I was a guest of theTOYOTA COLLABORATIVE SAFETY RESEARCH CENTER for the conference – all opinions are my own
A few weeks ago I had the pleasure of attending the 2013 Lifesavers Conference in Denver, Colorado. As the wife of nearly 30 years to a fire fighter, I’ve always been interested in public safety, medical, etc, as it relates to my husband’s job. As our children became teens that knowledge came in handy when it came time for them to start driving.
But even though I have 30+ years of knowledge, I learned quite a bit at the event. One of the most eye opening sessions was on Designer Drugs. First, it’s helpful to know what the term Designer Drug means. Generally it means that a legal compound is changed and becomes a derivative of its legal form. But this new drug has an entirely different chemical makeup and it can produce similar effects to illegal drugs. Unfortunately, these are sold on the black or grey market and not regulated as drugs.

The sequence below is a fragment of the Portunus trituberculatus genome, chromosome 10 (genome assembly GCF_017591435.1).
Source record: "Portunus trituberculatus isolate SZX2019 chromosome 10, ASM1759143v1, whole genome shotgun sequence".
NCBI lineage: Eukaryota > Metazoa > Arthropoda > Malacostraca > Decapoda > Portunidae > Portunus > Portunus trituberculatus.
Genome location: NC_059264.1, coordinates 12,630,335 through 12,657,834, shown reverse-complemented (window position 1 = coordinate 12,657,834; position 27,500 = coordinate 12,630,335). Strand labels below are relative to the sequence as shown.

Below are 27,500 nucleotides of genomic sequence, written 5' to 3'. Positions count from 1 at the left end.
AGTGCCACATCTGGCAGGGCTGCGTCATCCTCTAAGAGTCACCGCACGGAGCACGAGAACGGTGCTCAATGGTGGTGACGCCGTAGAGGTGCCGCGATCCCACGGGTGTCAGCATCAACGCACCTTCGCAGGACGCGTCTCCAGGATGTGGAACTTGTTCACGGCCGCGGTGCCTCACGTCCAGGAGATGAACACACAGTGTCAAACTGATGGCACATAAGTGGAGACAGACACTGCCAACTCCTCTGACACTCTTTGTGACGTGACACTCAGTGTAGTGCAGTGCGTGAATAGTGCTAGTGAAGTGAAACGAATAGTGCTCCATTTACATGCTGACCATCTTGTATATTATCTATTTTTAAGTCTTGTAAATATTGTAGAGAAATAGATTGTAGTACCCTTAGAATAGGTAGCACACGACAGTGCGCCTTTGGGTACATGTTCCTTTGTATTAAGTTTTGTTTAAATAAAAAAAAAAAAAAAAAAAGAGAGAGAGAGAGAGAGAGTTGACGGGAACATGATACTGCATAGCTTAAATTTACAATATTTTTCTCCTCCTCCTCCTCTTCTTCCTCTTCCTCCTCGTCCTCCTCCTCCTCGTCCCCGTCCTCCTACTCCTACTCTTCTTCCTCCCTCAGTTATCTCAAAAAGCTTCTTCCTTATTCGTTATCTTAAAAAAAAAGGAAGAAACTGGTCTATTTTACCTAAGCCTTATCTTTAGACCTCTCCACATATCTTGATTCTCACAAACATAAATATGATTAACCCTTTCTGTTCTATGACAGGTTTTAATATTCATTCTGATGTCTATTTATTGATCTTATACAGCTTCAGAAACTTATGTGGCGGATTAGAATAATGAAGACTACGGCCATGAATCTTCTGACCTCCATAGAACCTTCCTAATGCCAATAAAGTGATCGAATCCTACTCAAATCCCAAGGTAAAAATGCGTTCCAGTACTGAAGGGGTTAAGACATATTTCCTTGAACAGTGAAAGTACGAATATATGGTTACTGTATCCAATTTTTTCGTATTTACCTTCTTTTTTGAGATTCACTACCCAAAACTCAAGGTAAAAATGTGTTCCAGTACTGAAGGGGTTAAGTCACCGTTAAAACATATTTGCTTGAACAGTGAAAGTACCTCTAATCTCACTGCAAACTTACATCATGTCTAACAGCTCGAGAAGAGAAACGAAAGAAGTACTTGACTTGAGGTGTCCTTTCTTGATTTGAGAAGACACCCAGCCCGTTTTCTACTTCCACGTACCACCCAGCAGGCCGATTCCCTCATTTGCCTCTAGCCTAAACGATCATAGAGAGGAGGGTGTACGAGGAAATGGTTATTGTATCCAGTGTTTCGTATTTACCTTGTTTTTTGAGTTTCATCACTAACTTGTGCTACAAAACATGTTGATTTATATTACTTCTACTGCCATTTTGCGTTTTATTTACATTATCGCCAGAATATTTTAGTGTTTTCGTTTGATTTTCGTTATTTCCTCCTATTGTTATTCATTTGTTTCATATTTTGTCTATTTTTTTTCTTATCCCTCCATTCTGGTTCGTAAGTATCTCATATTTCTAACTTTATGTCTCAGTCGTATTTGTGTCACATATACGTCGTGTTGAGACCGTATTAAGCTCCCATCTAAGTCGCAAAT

Bath Salts Drug – photo credit Wikipedia
One of the most common is Bath Salts. No, not the stuff you have in your bath, these are chemically changed and then snorted or shot into a vein. I wrote a story about it in 2012 – read: Why Every Parent Should Watch A&E’s “Intervention.” If you have teens, show them the video. I think showing them what this “legal” substance can do to them will arm them with information that will hopefully help them resist peer pressure to try this drug.
Designer Drugs – Celebrity Connection
Another designer drug which has been made famous by teen idol Miley Cyrus is fake Pot. Also known as K2, Spice, Herbal Incense, etc. This “legal” potpourri is smoked by abusers and this can put users in the emergency room with convulsions, an elevated heart rate, disorientation, and anxiety attacks.
The laws are having a hard time keeping up with the number of chemical changes being completed in backrooms and alleyways. It’s a shame that people can kill while on these “legal” drugs and not face tough penalties.
If you have teens, learn about these drugs and the warning signs. I would have bet money my kids had never tried drugs or alcohol as teens. I found out last year that I would have lost that bet. We did everything right, and they still tried it, but that doesn’t mean you should accept the fact that kids will use. Teach them the consequences and look for signs.